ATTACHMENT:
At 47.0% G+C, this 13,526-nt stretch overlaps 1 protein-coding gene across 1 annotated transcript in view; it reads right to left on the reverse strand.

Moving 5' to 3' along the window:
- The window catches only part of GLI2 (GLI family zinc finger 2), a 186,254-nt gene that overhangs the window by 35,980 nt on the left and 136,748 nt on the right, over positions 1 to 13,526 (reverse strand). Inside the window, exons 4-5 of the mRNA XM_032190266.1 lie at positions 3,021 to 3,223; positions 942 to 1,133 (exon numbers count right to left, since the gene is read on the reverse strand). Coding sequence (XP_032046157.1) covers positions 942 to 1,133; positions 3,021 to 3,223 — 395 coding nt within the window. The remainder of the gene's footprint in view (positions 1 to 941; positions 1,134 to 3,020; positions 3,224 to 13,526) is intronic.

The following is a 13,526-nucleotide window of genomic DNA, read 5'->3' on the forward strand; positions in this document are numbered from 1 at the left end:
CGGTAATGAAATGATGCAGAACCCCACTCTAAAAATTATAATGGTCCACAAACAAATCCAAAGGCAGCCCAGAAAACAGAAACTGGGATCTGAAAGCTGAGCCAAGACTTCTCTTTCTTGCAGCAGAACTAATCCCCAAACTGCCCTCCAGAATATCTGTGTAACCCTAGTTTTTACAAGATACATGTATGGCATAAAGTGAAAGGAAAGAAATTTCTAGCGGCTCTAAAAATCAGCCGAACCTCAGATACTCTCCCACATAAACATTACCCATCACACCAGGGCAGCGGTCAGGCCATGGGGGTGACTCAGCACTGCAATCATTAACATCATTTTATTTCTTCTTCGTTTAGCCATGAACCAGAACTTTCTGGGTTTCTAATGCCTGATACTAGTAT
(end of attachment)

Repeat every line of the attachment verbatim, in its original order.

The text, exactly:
At 47.0% G+C, this 13,526-nt stretch overlaps 1 protein-coding gene across 1 annotated transcript in view; it reads right to left on the reverse strand.

Moving 5' to 3' along the window:
- The window catches only part of GLI2 (GLI family zinc finger 2), a 186,254-nt gene that overhangs the window by 35,980 nt on the left and 136,748 nt on the right, over positions 1 to 13,526 (reverse strand). Inside the window, exons 4-5 of the mRNA XM_032190266.1 lie at positions 3,021 to 3,223; positions 942 to 1,133 (exon numbers count right to left, since the gene is read on the reverse strand). Coding sequence (XP_032046157.1) covers positions 942 to 1,133; positions 3,021 to 3,223 — 395 coding nt within the window. The remainder of the gene's footprint in view (positions 1 to 941; positions 1,134 to 3,020; positions 3,224 to 13,526) is intronic.

The following is a 13,526-nucleotide window of genomic DNA, read 5'->3' on the forward strand; positions in this document are numbered from 1 at the left end:
CGGTAATGAAATGATGCAGAACCCCACTCTAAAAATTATAATGGTCCACAAACAAATCCAAAGGCAGCCCAGAAAACAGAAACTGGGATCTGAAAGCTGAGCCAAGACTTCTCTTTCTTGCAGCAGAACTAATCCCCAAACTGCCCTCCAGAATATCTGTGTAACCCTAGTTTTTACAAGATACATGTATGGCATAAAGTGAAAGGAAAGAAATTTCTAGCGGCTCTAAAAATCAGCCGAACCTCAGATACTCTCCCACATAAACATTACCCATCACACCAGGGCAGCGGTCAGGCCATGGGGGTGACTCAGCACTGCAATCATTAACATCATTTTATTTCTTCTTCGTTTAGCCATGAACCAGAACTTTCTGGGTTTCTAATGCCTGATACTAGTAT